Adults are awful. Is there anything adults don’t eventually ruin? The economy was ruined by adults, the national debt was rung up by adults. Wars, famine, you name anything and somewhere there’s an adult somewhere on the verge of ruining it.
The ruining of things was generally reserved for adulthood, making things more expensive or illegal for adults to engage in. But kids, well, they’d been left largely alone to be kids. Over the last few decades the line of fun ruining has been creeping down, younger and younger, to the point now that kids have gone from being kids to being a pool of potential plaintiffs.
We aren’t raising kids anymore, we’re raising victims. There was a time when it was accepted by people that sometimes, sad as it is, bad things happen. A major part of life was learning that sometimes, for no reason whatsoever, something goes horribly wrong and someone gets hurt. Not anymore.
We’ve now moved to a mentality that says “if something goes wrong, someone else must pay.”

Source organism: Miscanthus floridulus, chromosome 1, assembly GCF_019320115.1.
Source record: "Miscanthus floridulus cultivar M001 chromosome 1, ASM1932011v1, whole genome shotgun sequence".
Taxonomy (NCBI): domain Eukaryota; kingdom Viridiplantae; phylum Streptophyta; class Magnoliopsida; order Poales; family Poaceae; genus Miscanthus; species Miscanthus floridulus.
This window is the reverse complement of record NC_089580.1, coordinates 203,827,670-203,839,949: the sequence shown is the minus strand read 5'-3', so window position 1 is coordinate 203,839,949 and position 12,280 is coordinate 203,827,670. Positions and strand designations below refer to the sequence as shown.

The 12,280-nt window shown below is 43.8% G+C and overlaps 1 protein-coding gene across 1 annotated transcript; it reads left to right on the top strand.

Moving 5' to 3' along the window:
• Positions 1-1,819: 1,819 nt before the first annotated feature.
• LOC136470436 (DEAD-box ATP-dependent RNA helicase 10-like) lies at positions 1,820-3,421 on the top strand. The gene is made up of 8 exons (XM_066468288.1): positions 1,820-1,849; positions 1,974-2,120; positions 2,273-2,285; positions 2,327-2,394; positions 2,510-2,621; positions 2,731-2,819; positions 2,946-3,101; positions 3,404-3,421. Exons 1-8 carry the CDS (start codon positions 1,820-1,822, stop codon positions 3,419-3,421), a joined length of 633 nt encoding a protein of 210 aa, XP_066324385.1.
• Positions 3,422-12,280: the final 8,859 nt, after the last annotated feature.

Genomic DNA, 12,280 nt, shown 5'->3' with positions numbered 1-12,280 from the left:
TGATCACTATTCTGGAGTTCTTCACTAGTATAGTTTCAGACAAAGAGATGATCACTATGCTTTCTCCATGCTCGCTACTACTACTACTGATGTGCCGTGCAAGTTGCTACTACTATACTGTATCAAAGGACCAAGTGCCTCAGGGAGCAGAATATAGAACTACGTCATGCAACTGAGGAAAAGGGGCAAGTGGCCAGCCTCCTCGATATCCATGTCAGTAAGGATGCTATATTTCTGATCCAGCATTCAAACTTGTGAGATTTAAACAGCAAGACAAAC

Stay home from work and watch local TV, and you will see a series of commercials on how to get what you’re owed. What once was a string of ads for trade schools and community colleges has been supplanted by a string of ads from law firms telling you how you can qualify for disability, how you can divest yourself of your assets so you can get Medicaid to pay for your nursing home, how you can sue anyone who ever looked at you cross-eyed once.
It’s a smorgasbord of pathetic human beings giving testimonials on how their “wrong” was righted by a check secured by a lawyer with an 800 number.